Bank Prevails Over Customer in Third Party Hacking Case
Back in August of 2012, we wrote about a case where the court found a “very close call” between two distinct interpretations of the Fund Transfer Act. In that case, counterclaims by a bank against a commercial customer were dismissed where hackers accessed the customer’s account and drained it of over $400,000. In the original action, filed in 2010, Choice Escrow and Land Title, LLC (“Choice”) brought suit against BankcorpSouth Bank (“BSB”), alleging that BSB failed to provide commercially reasonable security by having only password protection on Choice’s account. Choice alleged that this allowed hackers who had obtained its username and password to make a $440,000 wire transfer to an entity in Cyprus on March 17, 2010. Choice demanded damages and recovery of losses related to the attack under the “Fund Transfers Act” (the “Act”) provisions of the Uniform Commercial Code (“UCC”).
The counterclaims dismissed in the 2012 ruling were based on the fact that certain indemnity obligations in agreements between the parties could be viewed to be in conflict with the Act, where those indemnity agreements could require Choice to pay to BSB the very same amounts that BSB would owe to Choice under the Act. In finding for Choice, the court stated that “the Funds Transfer Act does displace the types of indemnity agreement being relied upon by BankcorpSouth in support of its counterclaims. As such, the Court dismisses such claims.”
In August, we wrote that the “decision has interesting implications from a data protection perspective. Although financial institutions may negotiate broad indemnity obligations from their customers, those indemnities may not protect the financial institutions in cases where the intent of other applicable law…would be thwarted. For example, where applicable law requires security procedures (e.g., UCC 4A-201) and such procedures might include the recommendation of at least two-factor authentication (e.g., the FFIEC’s guidance on authentication from 2011), a financial institution cannot seek indemnity from its customer as a result of a breach of the system due to a failure in the authentication method used, where such authentication method conflicts with the applicable law.”
Even in light of the above reasoning, a March 18, 2013 ruling by the Missouri U.S. District Court found for BSB on a summary judgment motion. The court actually did focus on applicable law but went beyond simply looking at whether the security was appropriate. The court factored in additional actions by the parties as analyzed under the UCC as codified in Missouri. First, the court analyzed the default rule that “the risk of loss for unauthorized transfers lies with the bank.” Second, it looked at the exception to the default rule, which will relieve the bank of liability. Specifically, the Missouri UCC states that if a bank and its customer agree on the security procedures associated with a payment order, any such orders will be accepted by the bank “whether or not authorized, if (i) the security procedure is a commercially reasonable method of providing security against unauthorized payment orders, and (ii) the bank proves that it accepted the payment order in good faith and in compliance with the security procedure and any written agreement or instruction of the customer restricting acceptance of payment orders issued in the name of the customer” (emphasis added).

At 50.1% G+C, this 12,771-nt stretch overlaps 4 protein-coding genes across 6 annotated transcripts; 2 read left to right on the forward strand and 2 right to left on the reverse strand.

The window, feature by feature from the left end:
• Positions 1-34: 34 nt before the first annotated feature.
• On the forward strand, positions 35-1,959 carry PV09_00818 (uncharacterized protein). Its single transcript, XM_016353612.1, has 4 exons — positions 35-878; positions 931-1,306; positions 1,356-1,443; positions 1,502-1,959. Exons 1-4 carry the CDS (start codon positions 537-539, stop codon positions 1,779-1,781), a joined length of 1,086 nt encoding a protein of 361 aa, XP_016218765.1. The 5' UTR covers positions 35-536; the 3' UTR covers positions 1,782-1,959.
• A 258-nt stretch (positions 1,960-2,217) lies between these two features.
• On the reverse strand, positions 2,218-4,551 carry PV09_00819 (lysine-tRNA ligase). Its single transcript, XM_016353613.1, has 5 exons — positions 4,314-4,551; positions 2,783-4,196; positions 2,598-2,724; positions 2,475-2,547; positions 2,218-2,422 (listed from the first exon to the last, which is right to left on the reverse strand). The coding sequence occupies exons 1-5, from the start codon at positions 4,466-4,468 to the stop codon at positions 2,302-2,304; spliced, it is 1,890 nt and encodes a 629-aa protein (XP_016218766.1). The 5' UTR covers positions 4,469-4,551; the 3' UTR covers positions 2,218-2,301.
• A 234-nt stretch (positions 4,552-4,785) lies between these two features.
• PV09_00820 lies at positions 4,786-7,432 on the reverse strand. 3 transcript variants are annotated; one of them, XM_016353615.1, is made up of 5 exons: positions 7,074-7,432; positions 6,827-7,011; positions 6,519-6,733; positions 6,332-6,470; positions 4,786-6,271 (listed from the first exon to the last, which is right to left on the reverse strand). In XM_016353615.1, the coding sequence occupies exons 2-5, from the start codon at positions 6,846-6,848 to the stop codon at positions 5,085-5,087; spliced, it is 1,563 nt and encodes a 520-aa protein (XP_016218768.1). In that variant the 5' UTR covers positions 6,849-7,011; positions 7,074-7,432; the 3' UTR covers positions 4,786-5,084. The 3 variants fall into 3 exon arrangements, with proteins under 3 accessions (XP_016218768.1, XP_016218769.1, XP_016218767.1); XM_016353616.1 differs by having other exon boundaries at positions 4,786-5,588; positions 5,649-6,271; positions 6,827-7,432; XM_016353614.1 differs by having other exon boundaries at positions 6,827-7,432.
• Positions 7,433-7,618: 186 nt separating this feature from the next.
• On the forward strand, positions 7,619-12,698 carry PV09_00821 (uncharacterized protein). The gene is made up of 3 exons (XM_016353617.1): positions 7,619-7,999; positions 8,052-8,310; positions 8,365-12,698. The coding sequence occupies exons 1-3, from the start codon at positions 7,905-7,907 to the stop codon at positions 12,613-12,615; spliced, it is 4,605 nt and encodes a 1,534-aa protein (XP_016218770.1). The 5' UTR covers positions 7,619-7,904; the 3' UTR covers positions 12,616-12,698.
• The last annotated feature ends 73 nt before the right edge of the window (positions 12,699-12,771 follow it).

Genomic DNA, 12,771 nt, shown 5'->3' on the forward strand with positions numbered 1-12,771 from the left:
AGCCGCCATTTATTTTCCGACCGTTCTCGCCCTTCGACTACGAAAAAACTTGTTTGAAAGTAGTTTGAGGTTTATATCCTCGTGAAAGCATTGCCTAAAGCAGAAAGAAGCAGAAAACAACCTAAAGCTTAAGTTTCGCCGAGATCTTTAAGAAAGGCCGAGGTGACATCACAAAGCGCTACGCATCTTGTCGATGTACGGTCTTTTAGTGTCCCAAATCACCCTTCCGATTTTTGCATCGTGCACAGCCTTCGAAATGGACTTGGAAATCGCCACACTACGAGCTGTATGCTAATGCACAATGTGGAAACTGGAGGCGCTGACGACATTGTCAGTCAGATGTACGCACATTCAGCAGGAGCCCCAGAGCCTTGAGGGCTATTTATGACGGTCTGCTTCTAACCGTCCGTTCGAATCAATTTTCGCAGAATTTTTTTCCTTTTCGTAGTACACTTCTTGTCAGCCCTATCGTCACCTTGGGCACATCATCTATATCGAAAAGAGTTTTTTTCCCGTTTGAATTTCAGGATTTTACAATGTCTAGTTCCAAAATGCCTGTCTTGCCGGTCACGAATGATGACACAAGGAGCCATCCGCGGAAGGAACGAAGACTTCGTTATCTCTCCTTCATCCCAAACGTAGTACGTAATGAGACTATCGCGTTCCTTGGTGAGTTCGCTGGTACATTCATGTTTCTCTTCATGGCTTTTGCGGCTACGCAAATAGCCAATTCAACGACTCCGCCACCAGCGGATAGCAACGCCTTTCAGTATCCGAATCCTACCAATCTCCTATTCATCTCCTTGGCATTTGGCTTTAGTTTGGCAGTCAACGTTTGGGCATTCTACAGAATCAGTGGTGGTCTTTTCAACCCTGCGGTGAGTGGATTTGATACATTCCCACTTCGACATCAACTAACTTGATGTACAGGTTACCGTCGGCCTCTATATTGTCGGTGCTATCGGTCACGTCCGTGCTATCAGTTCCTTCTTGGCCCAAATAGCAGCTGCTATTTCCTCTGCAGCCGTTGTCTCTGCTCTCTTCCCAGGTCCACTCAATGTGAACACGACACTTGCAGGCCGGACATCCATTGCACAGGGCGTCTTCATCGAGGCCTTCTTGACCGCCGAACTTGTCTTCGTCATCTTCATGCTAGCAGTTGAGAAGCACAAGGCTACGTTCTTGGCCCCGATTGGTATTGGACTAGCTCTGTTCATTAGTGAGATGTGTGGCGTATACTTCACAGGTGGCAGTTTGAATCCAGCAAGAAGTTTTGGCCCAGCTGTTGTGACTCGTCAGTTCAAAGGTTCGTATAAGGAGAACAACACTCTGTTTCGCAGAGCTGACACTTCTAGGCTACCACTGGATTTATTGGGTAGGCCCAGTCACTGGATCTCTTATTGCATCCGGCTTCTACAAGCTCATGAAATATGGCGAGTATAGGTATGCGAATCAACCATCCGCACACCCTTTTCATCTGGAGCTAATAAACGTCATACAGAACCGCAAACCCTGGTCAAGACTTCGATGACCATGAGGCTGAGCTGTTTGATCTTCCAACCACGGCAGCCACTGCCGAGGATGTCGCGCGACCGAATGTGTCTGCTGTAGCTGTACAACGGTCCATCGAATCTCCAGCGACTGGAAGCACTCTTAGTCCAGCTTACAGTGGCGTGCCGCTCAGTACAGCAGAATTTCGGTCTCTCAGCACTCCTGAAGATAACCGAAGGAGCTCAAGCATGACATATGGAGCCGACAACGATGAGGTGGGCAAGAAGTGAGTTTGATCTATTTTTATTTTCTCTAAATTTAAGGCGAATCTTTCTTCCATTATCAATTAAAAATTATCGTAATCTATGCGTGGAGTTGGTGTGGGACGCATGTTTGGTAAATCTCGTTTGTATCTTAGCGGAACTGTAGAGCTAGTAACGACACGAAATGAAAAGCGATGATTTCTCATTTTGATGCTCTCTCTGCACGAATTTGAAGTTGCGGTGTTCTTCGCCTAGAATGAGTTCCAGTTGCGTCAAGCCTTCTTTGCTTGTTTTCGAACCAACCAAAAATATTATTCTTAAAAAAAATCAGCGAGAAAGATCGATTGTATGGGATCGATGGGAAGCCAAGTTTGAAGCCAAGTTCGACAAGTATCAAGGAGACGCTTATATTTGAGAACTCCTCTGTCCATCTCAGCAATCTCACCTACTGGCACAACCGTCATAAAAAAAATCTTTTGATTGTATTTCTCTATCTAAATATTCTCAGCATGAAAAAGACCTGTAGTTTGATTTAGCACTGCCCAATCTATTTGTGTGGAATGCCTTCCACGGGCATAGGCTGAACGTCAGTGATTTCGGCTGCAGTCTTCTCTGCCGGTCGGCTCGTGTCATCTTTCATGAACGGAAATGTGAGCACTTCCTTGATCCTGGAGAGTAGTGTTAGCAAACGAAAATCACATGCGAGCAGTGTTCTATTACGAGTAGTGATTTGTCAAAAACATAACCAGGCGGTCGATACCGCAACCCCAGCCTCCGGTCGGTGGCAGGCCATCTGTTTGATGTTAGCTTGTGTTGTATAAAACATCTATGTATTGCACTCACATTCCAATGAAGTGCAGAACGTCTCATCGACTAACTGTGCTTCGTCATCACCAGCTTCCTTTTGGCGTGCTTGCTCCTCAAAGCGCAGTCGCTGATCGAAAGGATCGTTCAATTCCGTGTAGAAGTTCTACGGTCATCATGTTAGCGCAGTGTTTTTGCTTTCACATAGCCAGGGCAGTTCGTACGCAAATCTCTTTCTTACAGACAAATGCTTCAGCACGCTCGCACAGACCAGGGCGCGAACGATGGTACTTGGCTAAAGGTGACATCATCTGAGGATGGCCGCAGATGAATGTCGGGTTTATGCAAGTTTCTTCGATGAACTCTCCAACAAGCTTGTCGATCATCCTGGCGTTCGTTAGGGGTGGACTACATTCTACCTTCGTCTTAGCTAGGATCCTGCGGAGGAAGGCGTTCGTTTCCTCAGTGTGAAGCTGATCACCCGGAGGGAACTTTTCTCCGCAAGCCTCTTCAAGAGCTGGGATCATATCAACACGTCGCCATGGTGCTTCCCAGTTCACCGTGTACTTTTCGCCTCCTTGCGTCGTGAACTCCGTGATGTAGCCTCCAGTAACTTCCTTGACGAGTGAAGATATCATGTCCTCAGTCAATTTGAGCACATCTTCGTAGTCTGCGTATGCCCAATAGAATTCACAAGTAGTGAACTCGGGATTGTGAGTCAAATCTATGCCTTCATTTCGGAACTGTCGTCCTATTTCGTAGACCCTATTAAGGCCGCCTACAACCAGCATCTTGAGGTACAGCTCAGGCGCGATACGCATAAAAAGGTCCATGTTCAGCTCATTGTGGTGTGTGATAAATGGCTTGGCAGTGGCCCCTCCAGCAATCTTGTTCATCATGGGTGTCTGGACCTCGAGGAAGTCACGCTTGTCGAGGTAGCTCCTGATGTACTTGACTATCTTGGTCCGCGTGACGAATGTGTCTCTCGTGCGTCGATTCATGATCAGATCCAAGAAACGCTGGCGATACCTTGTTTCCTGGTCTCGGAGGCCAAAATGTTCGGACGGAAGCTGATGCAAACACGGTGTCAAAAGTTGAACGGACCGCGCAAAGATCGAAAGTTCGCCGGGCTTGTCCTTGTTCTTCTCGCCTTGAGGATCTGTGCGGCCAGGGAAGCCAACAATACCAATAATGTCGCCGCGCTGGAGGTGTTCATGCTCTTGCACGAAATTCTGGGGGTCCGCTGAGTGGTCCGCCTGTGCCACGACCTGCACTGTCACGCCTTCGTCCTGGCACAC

In this case, BSB produced evidence showing that it typically required its customers to use “dual control” with their system for transmitting funds. Importantly, when BSB first offered the use of dual control with Choice’s account, Choice declined. BSB went further, requiring Choice to sign a memo stating that Choice and its related entities “understand the additional risks we assume by waiving [BSB’s] requirement to utilize Dual Control for outgoing wires. By signing below we understand that although InView can restrict the account from which wires are sent and the amount related to said wire, InView CANNOT restrict to where the wire is sent. Since we wish to waive Dual Control anyone who has a User ID and Password or obtains access to a user ID and Password can wire funds to any other financial institution without restriction by [BSB] or the InView system. We understand that this can occur if our password is stolen. Further if funds are fraudulently wired out in this manner there is a substantial probability that we will be unable to retrieve our funds or recover losses.” When offered a second time, Choice turned down dual control yet again.
In its analysis, the court looked to the official commentary to the UCC. On the matter of security procedures, the court noted that “[s]ometimes an informed customer refuses a security procedure that is commercially reasonable and suitable for that customer and insists on using a higher-risk procedure because it is more convenient or cheaper. In that case…the customer has voluntarily assumed the risk of failure of the procedure and cannot shift the loss to the bank.”
Although Choice was able to get counterclaims against it dismissed back in August, they could not convince the court on the merits that the bank should be responsible for the loss they suffered due to the outsider attack. Had the circumstances been different, e.g., if there wasn’t clear evidence that the customer accepted the risk, perhaps the court would have found differently. In this case, however, the bank had in place commercially reasonable (though arguably higher risk) security, in the form of single control access. They also had contractual agreement with the customer on that higher risk form of authentication. As a result, they (Choice) cannot transfer liability to the bank.